Government debt under Labour was a major factor in the elections of 2010 and 2015. But to what extent did the Labour government really plunge the economy into debt during 1997-2007?
Usually, when people say ‘it’s debt that got us into this mess’. They tend to view all types of debt as the same – equating government debt to financial debt incurred from selling sub-prime mortgages in the US. However, this is deeply misleading. The consequence of bad debt defaults in the financial system is very different to government debt financed through selling bonds.
In 1997, public sector debt as % of GDP:
- 1997/98 – 40.4% of GDP
- 2007/08 – 36.4% of GDP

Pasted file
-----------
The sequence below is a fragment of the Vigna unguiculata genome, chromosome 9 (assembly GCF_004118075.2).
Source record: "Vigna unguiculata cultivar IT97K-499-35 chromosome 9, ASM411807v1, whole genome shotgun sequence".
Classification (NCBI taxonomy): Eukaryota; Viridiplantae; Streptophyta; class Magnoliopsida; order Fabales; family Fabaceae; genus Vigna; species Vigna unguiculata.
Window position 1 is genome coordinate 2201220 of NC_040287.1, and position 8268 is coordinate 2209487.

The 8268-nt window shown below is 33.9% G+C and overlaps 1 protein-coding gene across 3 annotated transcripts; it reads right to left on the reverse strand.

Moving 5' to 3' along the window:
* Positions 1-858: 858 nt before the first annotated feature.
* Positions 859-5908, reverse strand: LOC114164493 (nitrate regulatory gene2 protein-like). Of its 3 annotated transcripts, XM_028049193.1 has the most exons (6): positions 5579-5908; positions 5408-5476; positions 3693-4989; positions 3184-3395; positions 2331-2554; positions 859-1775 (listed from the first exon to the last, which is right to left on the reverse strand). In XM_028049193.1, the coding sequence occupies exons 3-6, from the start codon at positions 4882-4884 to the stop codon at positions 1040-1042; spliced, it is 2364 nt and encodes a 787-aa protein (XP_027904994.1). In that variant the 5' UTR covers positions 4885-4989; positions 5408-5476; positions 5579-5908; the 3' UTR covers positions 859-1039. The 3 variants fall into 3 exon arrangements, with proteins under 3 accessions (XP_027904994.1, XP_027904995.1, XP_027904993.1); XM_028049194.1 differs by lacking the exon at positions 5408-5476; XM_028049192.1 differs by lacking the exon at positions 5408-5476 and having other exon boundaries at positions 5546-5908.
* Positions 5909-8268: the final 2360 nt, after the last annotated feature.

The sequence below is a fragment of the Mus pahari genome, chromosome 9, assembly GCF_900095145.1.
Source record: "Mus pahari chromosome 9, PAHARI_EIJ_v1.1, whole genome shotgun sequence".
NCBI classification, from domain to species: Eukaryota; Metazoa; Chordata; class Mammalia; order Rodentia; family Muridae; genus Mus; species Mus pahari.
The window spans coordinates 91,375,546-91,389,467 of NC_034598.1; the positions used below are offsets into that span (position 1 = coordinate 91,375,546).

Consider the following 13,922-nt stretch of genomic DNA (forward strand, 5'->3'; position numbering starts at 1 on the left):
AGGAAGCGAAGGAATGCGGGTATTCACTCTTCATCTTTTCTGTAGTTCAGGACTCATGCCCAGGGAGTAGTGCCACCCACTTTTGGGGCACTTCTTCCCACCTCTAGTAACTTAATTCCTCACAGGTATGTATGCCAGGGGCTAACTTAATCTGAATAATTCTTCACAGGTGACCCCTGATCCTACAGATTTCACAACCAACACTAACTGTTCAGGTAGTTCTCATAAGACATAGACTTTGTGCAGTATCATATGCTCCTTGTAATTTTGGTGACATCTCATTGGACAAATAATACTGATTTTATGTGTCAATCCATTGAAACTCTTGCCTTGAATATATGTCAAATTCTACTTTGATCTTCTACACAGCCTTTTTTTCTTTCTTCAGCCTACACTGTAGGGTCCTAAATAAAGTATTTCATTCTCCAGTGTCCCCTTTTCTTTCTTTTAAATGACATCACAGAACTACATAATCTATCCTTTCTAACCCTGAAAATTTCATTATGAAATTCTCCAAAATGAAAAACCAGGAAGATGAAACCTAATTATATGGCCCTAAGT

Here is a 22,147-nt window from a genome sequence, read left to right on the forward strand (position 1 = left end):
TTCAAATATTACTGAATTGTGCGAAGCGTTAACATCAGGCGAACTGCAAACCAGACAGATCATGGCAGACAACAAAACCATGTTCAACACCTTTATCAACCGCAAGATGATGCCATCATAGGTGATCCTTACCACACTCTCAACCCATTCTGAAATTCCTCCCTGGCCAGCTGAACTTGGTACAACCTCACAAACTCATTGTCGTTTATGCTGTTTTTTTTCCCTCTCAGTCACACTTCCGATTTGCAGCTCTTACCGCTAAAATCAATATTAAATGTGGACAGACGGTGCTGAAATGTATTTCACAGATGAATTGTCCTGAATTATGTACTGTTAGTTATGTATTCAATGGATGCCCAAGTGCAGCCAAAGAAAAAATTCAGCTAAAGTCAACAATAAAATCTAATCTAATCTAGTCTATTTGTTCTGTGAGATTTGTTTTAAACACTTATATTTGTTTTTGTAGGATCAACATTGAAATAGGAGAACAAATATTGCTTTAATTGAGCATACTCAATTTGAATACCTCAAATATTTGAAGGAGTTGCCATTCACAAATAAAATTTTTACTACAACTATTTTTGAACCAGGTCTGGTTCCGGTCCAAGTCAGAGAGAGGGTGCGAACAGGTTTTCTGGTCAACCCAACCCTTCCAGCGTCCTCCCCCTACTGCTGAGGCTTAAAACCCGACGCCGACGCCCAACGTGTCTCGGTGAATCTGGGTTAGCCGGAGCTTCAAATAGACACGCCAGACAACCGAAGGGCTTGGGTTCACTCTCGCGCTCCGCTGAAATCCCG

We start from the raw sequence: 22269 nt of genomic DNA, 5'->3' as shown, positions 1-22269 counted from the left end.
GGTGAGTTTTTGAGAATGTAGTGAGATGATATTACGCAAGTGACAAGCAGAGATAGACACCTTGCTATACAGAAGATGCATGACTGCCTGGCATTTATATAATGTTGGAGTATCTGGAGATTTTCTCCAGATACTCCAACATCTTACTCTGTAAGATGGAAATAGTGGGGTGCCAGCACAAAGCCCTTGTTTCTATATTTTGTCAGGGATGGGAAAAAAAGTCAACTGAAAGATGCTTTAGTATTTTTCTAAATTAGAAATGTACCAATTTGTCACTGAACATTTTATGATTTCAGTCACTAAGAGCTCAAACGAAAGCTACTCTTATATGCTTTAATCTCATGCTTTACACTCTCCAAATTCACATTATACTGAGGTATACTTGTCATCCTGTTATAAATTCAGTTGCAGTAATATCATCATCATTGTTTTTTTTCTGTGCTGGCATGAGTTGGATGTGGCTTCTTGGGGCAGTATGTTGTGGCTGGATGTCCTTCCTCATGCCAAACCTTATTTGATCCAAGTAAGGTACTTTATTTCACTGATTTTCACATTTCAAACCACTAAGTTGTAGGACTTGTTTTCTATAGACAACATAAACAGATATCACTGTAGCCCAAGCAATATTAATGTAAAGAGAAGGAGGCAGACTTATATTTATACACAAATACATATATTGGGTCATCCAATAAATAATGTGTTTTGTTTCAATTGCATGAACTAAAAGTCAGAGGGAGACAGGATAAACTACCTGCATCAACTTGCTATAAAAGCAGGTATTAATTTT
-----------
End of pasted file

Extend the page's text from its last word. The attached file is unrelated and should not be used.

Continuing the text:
- 2010/11 – 60.0% of GDP.
- May 2019 – 82.9% of GDP
At the start of the great recession in 2007, public sector debt had fallen from 40.4% of GDP to 36.4% of GDP. This was despite increased real government spending. After the start of the crisis, public sector debt almost doubled in the space of three years.
If we look at just actual government debt, there is a significant increase.
In 1997, the total public sector debt was:
- 1997/98 – £352 bn
- 2007/08 – £527 bn
- 2010/11 – £902 bn
Debt to GDP statistics were helped by the period of strong economic growth – a reminder that economic growth is as important at debt levels. It is also worth bearing in mind UK public sector debt in comparison to the post-war period.